“We want to harness that first-wave spirit of innovation to drive a new design for services in a Covid era,” said Ian, who insisted that “it is not good enough” for providers to still be trying to deliver services from the same premises with the same model as a year ago.
So, what does a call for providers to reform entail? It could be as simple as prosaic reforms to use space better, with estate flexibility a key issue to have arisen out of the pandemic. The biggest part of this change, in Ian’s mind, is to drive system-level conversations and system-level improvements. The principle of integrated care is written into the brief of CQC – it looks across the system and tests the objectives that are articulated by others. CQC provider collaboration reviews will be a crucial tool in the coming months, allowing for an examination of organisations as they come together, while not deviating from assessing the effectiveness of patient care pathways.
“We are the only organisation with the address book of the entire health and care sector,” said Ian, stressing that it therefore makes perfect sense to take a system-level approach to regulation. “You shouldn’t be able to get an outstanding rating if you don’t continue to shape services in a locality in a positive way,” he said.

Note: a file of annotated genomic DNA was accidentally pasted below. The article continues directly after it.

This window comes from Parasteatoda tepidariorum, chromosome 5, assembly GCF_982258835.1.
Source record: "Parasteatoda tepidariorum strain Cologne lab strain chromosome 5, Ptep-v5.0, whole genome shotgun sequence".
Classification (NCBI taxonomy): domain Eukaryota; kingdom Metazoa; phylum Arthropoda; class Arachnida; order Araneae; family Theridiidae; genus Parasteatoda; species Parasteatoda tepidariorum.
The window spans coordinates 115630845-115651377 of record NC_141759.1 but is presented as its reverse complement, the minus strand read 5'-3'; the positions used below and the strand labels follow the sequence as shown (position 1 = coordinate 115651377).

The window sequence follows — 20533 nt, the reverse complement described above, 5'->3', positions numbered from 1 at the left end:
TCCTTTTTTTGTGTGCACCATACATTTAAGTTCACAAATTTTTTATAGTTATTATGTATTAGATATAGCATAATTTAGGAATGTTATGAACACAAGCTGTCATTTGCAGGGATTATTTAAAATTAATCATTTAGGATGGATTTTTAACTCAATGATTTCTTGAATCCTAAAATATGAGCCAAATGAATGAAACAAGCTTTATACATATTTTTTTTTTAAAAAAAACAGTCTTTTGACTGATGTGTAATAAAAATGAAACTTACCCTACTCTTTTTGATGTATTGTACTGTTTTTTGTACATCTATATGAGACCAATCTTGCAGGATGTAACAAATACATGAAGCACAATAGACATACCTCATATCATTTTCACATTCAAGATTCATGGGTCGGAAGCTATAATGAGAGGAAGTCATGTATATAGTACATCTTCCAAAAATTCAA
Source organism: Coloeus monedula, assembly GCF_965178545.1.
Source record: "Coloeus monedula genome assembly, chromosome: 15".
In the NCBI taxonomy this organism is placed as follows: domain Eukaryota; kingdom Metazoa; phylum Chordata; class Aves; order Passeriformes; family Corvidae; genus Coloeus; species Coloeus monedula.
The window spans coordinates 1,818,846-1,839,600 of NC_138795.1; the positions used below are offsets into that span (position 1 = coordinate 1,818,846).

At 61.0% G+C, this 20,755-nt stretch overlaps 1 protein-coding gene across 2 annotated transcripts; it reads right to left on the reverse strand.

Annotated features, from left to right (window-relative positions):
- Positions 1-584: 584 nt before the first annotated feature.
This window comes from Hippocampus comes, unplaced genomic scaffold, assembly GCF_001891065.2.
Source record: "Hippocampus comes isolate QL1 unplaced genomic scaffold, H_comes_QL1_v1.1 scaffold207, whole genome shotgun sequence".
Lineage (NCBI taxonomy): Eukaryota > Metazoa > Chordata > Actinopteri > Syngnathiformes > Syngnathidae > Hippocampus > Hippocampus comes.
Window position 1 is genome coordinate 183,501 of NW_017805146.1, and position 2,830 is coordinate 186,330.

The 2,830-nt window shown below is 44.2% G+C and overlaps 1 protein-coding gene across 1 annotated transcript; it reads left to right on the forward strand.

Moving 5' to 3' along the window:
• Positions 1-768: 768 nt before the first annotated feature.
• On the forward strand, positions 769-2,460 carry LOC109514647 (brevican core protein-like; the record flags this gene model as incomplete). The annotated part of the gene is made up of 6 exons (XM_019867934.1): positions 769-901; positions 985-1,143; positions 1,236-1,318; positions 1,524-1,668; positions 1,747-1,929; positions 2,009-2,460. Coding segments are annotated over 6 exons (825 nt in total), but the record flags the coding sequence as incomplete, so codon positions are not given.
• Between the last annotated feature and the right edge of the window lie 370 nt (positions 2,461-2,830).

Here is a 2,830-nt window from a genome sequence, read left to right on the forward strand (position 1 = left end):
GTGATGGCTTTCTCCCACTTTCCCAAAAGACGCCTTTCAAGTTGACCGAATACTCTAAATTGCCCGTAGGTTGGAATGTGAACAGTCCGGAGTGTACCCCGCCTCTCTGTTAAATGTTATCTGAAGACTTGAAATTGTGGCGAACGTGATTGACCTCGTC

Ian pointed to evidence that services operating as part of a collaborative integrated system are performing better in the face of Covid than those operating in isolation. Viewing systems in this context could help to address longstanding, and often widening, inequalities of health and care services highlighted in the State of Care report.
Reform for social care
The social care sector, which has long struggled to use CQC to access meaningful improvements following assessments, could stand to gain much from a system-level approach. Each year, said Ian, the conversation around reforming social care has typically been a financially driven one – but that this year has revealed previously hidden challenges around how the sector operates.
With many social care providers already operating at break-even point prior to the pandemic, it is more than questionable how long many of them can last with the added strains of the pandemic. Debt leverage for these services will require a “radical rethink” in Ian’s mind. Social care providers must secure, in Carlton’s words, “a greater seat at the table.”
Can CQC help shape a fairer health system?
Covid has thrown much of the future state of care up in the air. However, while there is a new environment to regulate, the overarching purpose of CQC has not changed. It is there to help services provide people with safe, effective, compassionate and high-quality care. While the pandemic has underscored fault lines in our health and care service delivery and our ability to regulate it, it is also providing a fresh impetus for a rejuvenated approach to regulation, permeated by the principle of integration. If there is a way for the CQC to shape a fairer healthcare system, then surely this is it.